As above, in keeping up with international best practices and ICAO requirements, the GON has embarked on a phased upgrade of aviation infrastructure and equipment. These upgrade projects were initiated in 2018 through the Nigerian Airspace Management Authority (NAMA) and the airports in Lagos and Abuja were given greater priority due to high passenger traffic. At the Lagos and Abuja airports, the GON planned to upgrade the CAT-II instrument Landing Systems to CAT-III Instrument Landing Systems. The GON’s 2020 budget provided for key capital expenditure across various airports in the country with the aim of improving the infrastructure in these airports, including the building and completion of control towers at five airports (Akure, Ibadan, Ilorin, Maiduguri, and Benin), runway relining/refurbishment at the Enugu airport, and a few other developmental activities across other airports in the country. In addition to this, provision has been made for cargo terminal development projects across eight airports. The NAMA has made provisions for projects involving the optimization of nationwide airspace surveillance and aircraft control. Additionally, arrangements are underway for the procurement of navigation aids and equipment (CAT-III) for Kano, Katsina and Port Harcourt airports in 2020. There is also provision for other projects involving the supply of conveyor belts and the upgrade of airport tower VCCS radios across 13 airports.

U.S.-origin planes continue to dominate aircraft used in Nigeria in both the commercial and government segments of the sectors. Nigeria has begun to take possession of 12 Super Tucano A-29 Aircrafts purchased from the U.S. in 2018 for use by the Nigerian military to aid the ongoing action in the north-eastern region of the country against insurgents. The GON also announced plans to upgrade the presidential fleet with state-of-the art communication equipment. The footprint of U.S.-origin equipment in the Nigerian aviation sector was further established by the delivery of a full flight simulator to the GON (in June 2020, the Minister of Aviation announced that Nigeria had taken possession of a Boeing B737-NG Full Flight Simulator destined for the Nigerian College of Aviation Technology (NCAT) in Zaria, Kaduna state).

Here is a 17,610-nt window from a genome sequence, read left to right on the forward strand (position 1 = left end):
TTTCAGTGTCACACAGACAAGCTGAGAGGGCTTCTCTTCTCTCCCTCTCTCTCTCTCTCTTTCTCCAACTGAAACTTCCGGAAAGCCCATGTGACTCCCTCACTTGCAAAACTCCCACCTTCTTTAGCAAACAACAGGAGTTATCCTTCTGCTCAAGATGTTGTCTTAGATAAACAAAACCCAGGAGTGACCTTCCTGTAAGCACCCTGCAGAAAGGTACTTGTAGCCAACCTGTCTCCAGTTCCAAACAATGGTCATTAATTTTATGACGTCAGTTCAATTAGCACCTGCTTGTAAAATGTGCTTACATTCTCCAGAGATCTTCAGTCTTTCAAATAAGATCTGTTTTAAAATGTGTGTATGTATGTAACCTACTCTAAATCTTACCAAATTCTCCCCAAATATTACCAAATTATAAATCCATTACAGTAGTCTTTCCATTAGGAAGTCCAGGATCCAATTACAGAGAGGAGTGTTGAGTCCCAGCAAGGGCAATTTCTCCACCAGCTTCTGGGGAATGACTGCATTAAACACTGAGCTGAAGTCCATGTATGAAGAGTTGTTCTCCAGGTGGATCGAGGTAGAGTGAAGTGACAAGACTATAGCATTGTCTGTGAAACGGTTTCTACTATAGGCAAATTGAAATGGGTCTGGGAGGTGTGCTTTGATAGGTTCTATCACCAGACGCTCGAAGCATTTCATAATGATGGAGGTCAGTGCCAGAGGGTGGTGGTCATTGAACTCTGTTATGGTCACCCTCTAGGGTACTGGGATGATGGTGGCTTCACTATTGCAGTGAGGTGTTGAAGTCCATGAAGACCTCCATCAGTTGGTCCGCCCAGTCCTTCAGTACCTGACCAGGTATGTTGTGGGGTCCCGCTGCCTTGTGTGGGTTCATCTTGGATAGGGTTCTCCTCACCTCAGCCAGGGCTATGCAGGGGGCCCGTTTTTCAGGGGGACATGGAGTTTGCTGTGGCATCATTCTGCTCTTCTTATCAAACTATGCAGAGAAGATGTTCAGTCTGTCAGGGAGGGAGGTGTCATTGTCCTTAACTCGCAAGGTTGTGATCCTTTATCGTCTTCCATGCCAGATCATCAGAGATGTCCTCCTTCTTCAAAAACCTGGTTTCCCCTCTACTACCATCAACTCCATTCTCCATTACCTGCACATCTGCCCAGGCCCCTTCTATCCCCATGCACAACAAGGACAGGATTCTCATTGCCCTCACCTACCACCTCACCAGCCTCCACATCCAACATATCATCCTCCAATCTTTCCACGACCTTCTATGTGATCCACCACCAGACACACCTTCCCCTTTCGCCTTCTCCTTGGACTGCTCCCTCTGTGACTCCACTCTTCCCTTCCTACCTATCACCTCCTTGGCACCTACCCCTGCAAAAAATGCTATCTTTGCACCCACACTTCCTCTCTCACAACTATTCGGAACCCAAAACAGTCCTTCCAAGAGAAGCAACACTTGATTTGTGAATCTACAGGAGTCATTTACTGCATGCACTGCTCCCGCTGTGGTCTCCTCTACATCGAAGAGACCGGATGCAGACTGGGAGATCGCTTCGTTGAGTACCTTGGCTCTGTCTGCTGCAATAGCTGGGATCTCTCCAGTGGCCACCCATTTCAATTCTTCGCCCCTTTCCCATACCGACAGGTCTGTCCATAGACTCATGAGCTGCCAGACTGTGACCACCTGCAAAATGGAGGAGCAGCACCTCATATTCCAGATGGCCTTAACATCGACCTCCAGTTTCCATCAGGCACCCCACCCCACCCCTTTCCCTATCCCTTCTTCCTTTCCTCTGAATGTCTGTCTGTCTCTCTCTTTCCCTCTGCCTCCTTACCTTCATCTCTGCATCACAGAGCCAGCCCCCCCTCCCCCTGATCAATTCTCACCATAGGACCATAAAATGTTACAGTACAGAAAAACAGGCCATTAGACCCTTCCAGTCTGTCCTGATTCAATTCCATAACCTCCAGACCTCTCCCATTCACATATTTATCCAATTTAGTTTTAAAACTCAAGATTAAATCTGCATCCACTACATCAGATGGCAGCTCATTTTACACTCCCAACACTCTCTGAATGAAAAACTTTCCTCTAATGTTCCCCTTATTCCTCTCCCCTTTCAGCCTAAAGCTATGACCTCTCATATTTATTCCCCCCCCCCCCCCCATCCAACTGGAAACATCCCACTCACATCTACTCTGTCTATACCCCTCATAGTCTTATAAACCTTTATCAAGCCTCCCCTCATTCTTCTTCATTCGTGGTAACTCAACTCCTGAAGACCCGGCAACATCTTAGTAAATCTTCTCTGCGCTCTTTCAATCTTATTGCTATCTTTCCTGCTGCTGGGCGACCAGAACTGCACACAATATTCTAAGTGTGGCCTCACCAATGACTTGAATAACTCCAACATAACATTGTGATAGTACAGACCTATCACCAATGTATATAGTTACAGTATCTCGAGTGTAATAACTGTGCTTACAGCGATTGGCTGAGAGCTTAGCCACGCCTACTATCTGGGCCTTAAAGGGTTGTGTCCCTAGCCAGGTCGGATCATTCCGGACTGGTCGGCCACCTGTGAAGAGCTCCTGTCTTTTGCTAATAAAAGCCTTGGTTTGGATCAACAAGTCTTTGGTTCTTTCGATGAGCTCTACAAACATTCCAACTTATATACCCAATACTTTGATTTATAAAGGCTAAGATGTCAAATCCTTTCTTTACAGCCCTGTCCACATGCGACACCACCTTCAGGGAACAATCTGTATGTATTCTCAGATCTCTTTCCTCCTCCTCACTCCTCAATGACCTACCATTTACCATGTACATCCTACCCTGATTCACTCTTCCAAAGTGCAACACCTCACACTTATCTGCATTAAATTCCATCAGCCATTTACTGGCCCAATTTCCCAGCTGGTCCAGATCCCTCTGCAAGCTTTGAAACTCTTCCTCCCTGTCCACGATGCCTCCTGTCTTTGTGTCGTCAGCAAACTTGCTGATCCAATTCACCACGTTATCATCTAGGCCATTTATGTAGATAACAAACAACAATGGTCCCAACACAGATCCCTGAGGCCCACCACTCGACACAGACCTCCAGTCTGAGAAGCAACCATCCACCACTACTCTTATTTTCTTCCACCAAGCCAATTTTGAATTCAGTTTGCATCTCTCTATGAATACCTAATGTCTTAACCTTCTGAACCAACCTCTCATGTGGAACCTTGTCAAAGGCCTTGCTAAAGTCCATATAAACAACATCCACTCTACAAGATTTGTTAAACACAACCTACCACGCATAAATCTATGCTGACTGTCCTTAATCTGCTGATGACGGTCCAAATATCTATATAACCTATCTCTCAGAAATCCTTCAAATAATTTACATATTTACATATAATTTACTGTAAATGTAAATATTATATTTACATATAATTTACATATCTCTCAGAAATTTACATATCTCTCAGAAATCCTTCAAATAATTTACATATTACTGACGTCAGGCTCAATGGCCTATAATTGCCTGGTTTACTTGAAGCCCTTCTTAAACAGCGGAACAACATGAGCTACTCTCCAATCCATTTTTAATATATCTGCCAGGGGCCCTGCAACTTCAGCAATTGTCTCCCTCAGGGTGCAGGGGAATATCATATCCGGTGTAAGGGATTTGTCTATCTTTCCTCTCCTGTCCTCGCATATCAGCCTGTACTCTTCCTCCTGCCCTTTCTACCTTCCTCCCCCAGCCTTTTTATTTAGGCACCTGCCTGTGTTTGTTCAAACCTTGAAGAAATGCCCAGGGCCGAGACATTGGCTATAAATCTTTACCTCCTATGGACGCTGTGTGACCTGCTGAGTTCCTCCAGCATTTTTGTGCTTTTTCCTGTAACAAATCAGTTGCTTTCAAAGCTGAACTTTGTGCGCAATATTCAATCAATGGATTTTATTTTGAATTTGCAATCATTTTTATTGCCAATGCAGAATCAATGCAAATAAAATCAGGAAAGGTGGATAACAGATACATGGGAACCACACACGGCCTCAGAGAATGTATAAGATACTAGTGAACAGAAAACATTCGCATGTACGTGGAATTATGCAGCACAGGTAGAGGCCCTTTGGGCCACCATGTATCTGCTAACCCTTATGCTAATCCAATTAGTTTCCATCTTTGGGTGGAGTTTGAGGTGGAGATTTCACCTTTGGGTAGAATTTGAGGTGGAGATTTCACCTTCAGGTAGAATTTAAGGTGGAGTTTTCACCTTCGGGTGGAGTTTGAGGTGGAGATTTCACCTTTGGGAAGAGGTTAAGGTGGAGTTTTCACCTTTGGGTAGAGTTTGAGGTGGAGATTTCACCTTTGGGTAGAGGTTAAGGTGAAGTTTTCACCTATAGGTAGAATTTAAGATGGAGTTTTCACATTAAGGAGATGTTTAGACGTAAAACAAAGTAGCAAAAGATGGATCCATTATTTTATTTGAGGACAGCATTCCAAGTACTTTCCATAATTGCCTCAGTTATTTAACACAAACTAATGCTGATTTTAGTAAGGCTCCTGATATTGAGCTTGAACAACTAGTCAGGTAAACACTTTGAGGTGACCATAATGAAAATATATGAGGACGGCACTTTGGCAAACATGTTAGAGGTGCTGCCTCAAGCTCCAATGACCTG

Airlines in Nigeria operate different Boeing series planes, from Boeing 737s-700, to 800 series, Boeing 777s- 300 series, Gulfstream jets – 500 and 600 series – as well as Bell helicopters for civilian and military use. Currently over 60% of aircraft in Nigeria are of U.S.-origin and produced by Boeing. The pattern of purchase for these planes varies: some operators purchase directly from Boeing (new or used) or buy as used from dealers. 

Leading Sub-Sectors

Important subsectors within the aviation sector include providers of services that aid airline operators. Two major sub-sectors of opportunity for U.S. companies in Nigeria are: 

  • Aircraft training and maintenance services, and
  • On-ground handling services.

Aircraft training and maintenance services include the provision of flight simulators and personnel training services. Stakeholders in the Nigerian aviation sector have indicated interest in attracting international companies to provide maintenance, repair, and overhaul (MRO) facilities in the country, with Lagos or Abuja being the most viable locations, given the high passenger traffic.

There is also a growing need for more advanced on-ground handling and other airport equipment, such as cargo and passenger scanners. This is an opportunity for U.S. companies to sell more equipment to the already welcoming market. Security scanners for people and goods was estimated at $7.7 billion in 2019, according to market research firm Insight Partners.

For more information, e-mail: Adesina Anthony A., U.S. Commercial Service, U.S. Consulate General, Lagos, Nigeria at